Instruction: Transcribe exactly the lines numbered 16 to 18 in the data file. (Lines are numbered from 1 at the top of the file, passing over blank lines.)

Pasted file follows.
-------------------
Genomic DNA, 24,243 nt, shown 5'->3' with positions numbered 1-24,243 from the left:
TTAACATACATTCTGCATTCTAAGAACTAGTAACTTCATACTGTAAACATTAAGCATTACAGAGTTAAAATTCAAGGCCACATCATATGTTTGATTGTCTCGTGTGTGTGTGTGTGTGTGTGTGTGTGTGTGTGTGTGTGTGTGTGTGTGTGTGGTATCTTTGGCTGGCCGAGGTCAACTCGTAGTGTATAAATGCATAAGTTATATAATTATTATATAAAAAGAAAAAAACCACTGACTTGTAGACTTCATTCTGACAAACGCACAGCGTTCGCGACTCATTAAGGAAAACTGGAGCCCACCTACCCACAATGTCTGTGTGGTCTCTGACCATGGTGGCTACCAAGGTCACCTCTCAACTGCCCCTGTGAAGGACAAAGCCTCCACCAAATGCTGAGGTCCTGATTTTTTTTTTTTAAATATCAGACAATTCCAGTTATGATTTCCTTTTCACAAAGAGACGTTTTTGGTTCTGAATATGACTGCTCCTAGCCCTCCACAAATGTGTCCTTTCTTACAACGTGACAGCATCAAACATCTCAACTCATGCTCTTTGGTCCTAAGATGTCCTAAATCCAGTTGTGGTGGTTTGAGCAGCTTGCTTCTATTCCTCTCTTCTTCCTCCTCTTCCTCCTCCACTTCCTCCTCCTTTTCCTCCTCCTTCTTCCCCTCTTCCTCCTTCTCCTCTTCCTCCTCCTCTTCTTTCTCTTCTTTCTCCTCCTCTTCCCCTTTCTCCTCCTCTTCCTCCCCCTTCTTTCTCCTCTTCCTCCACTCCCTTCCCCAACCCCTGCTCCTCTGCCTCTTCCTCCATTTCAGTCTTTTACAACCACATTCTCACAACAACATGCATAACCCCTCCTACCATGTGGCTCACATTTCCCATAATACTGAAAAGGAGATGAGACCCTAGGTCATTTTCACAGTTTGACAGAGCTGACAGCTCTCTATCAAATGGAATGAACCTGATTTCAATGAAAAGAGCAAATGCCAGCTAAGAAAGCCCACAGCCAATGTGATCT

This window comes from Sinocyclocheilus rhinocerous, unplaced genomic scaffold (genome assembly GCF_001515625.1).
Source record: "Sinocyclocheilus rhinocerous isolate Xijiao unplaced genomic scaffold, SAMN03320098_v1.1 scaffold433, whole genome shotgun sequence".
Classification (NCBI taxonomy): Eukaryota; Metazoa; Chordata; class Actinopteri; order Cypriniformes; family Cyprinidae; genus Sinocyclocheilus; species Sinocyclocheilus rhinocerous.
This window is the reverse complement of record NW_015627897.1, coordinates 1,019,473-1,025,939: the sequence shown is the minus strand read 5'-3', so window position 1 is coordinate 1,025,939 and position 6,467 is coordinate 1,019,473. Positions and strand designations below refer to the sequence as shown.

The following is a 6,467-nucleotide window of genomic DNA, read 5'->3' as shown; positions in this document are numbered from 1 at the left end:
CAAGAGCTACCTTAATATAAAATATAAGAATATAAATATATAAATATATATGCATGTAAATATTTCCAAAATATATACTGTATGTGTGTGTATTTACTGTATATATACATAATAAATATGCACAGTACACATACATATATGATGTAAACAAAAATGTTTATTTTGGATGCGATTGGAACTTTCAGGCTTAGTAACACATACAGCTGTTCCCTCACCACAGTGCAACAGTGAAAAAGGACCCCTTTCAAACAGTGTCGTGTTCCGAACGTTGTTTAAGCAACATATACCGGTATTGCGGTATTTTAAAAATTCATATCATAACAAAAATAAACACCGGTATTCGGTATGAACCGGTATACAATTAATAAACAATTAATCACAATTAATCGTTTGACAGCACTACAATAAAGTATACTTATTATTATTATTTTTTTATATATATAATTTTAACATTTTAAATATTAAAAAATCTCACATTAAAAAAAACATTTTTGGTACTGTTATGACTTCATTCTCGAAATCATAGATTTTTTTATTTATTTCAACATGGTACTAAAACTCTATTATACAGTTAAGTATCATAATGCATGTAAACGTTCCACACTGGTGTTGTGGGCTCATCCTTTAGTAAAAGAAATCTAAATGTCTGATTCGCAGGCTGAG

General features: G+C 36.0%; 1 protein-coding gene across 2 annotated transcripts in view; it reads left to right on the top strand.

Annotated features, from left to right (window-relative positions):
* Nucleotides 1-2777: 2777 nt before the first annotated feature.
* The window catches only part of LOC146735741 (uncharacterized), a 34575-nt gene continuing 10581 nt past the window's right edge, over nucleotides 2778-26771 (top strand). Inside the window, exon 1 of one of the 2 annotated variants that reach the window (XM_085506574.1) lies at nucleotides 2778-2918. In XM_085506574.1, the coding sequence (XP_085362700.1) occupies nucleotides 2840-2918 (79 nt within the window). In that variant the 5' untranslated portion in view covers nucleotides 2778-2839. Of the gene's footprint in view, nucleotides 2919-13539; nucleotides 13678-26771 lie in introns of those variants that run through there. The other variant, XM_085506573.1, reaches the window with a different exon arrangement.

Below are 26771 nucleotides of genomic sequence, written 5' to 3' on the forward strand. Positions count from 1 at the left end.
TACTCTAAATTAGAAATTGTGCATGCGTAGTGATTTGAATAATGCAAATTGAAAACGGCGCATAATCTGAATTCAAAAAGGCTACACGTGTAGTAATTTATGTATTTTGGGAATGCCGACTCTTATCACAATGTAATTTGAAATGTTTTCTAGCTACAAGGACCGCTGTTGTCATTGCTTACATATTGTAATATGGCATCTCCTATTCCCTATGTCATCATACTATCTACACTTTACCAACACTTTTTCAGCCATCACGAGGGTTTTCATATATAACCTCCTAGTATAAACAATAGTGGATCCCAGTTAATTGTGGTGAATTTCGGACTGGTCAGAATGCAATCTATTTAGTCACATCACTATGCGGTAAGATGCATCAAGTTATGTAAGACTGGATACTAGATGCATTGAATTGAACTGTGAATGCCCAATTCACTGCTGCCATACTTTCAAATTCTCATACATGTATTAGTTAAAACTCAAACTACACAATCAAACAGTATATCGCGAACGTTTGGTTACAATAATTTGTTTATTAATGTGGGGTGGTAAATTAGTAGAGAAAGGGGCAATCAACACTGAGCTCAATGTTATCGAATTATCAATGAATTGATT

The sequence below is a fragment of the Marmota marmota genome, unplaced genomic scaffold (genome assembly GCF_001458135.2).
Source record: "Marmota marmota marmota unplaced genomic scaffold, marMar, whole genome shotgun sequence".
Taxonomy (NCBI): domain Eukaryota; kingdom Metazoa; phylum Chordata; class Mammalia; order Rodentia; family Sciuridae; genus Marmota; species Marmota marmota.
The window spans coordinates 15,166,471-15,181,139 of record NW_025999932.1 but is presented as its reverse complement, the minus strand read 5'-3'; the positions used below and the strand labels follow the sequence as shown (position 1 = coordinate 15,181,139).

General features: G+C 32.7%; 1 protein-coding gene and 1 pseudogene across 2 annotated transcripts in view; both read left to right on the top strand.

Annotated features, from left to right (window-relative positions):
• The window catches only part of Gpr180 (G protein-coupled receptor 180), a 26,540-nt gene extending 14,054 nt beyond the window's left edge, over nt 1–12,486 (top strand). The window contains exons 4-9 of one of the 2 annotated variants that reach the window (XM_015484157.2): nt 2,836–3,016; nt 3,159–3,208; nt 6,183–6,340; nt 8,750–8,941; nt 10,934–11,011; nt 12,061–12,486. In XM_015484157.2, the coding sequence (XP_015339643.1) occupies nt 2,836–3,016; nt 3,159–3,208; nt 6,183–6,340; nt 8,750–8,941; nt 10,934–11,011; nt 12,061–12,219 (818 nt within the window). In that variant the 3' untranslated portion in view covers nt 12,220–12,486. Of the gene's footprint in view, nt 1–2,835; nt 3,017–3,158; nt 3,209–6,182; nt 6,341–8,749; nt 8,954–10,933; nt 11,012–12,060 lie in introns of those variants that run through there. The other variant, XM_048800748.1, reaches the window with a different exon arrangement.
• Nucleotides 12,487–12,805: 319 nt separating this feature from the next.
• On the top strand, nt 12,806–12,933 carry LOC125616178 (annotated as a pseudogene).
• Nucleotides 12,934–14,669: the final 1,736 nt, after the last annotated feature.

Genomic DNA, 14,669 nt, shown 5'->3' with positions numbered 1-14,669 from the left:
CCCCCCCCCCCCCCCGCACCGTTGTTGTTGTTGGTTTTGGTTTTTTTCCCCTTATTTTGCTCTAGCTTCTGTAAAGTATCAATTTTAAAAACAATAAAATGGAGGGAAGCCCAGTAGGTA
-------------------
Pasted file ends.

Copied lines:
Source record: "Marmota marmota marmota unplaced genomic scaffold, marMar, whole genome shotgun sequence".
Taxonomy (NCBI): domain Eukaryota; kingdom Metazoa; phylum Chordata; class Mammalia; order Rodentia; family Sciuridae; genus Marmota; species Marmota marmota.
The window spans coordinates 15,166,471-15,181,139 of record NW_025999932.1 but is presented as its reverse complement, the minus strand read 5'-3'; the positions used below and the strand labels follow the sequence as shown (position 1 = coordinate 15,181,139).